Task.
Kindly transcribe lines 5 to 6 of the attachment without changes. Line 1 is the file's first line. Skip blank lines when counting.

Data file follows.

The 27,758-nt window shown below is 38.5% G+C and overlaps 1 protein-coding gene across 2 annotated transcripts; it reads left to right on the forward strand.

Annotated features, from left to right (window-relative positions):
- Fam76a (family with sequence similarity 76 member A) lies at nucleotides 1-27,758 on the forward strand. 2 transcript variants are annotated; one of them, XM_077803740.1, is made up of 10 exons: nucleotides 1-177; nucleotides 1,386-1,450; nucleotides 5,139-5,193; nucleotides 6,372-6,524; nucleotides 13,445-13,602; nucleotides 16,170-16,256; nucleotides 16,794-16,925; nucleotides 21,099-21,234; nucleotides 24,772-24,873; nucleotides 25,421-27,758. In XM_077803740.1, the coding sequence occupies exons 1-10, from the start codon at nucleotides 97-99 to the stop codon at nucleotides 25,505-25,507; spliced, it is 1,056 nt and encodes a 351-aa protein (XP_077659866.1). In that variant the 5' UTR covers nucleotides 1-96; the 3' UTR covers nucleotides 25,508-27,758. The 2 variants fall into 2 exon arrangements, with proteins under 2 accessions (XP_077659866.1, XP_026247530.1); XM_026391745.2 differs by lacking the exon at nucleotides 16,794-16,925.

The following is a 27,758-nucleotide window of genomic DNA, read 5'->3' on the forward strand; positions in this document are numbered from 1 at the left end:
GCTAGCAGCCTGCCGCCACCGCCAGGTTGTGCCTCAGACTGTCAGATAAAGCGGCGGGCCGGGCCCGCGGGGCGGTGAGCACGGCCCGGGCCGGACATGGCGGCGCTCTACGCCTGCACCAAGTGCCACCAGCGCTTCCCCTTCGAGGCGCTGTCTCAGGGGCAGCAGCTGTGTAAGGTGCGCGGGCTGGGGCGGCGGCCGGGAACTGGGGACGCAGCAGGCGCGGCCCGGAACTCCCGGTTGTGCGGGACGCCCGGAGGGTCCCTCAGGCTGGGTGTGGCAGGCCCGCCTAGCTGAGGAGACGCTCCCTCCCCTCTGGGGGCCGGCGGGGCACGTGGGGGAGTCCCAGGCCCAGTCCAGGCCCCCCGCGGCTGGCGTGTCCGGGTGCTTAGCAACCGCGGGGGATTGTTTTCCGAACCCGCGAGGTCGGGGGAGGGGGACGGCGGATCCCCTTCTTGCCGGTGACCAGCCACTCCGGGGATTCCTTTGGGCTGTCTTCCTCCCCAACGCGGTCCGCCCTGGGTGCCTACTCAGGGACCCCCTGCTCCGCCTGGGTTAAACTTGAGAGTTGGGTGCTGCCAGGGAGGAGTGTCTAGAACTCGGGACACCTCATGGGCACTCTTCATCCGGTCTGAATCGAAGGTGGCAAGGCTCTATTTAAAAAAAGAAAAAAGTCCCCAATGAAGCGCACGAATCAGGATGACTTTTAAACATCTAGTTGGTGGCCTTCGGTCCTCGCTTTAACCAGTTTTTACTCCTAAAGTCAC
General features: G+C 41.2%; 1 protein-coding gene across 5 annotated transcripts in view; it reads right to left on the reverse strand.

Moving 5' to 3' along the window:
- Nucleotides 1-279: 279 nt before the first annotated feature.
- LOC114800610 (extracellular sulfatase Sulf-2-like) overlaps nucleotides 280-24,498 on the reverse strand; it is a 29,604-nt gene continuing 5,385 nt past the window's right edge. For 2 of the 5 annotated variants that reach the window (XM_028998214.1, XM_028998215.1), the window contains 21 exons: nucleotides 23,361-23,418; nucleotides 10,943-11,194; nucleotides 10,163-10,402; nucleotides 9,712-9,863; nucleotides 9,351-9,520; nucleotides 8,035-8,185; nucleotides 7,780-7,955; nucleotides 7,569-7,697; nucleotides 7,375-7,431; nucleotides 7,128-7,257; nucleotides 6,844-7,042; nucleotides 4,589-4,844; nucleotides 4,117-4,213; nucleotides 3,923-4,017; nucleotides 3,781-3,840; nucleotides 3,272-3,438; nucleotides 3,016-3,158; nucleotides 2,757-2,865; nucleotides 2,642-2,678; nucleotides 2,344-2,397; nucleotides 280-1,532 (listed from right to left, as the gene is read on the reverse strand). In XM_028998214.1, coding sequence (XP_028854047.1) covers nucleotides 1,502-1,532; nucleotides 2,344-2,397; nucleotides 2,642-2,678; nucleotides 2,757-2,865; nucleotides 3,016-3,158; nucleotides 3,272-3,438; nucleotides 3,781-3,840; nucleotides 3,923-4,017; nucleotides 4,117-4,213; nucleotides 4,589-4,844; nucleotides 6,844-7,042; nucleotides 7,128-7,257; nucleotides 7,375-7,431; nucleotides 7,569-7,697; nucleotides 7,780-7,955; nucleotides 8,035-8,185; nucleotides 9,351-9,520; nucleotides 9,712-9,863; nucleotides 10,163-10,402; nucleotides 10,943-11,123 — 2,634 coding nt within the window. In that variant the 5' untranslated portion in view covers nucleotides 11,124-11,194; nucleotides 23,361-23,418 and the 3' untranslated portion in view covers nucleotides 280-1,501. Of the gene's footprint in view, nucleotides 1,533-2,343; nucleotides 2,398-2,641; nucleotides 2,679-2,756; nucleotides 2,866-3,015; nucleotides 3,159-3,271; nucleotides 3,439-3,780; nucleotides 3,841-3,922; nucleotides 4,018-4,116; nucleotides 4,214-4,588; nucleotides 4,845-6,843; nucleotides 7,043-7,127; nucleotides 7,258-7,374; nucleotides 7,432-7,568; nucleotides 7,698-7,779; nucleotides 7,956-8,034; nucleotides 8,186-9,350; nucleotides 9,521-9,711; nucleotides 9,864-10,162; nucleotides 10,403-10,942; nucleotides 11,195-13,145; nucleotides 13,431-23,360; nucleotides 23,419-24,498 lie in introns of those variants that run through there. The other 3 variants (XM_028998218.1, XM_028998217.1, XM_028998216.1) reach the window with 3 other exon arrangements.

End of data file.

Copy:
GCTAGCAGCCTGCCGCCACCGCCAGGTTGTGCCTCAGACTGTCAGATAAAGCGGCGGGCCGGGCCCGCGGGGCGGTGAGCACGGCCCGGGCCGGACATGGCGGCGCTCTACGCCTGCACCAAGTGCCACCAGCGCTTCCCCTTCGAGGCGCTGTCTCAGGGGCAGCAGCTGTGTAAGGTGCGCGGGCTGGGGCGGCGGCCGGGAACTGGGGACGCAGCAGGCGCGGCCCGGAACTCCCGGTTGTGCGGGACGCCCGGAGGGTCCCTCAGGCTGGGTGTGGCAGGCCCGCCTAGCTGAGGAGACGCTCCCTCCCCTCTGGGGGCCGGCGGGGCACGTGGGGGAGTCCCAGGCCCAGTCCAGGCCCCCCGCGGCTGGCGTGTCCGGGTGCTTAGCAACCGCGGGGGATTGTTTTCCGAACCCGCGAGGTCGGGGGAGGGGGACGGCGGATCCCCTTCTTGCCGGTGACCAGCCACTCCGGGGATTCCTTTGGGCTGTCTTCCTCCCCAACGCGGTCCGCCCTGGGTGCCTACTCAGGGACCCCCTGCTCCGCCTGGGTTAAACTTGAGAGTTGGGTGCTGCCAGGGAGGAGTGTCTAGAACTCGGGACACCTCATGGGCACTCTTCATCCGGTCTGAATCGAAGGTGGCAAGGCTCTATTTAAAAAAAGAAAAAAGTCCCCAATGAAGCGCACGAATCAGGATGACTTTTAAACATCTAGTTGGTGGCCTTCGGTCCTCGCTTTAACCAGTTTTTACTCCTAAAGTCAC
General features: G+C 41.2%; 1 protein-coding gene across 5 annotated transcripts in view; it reads right to left on the reverse strand.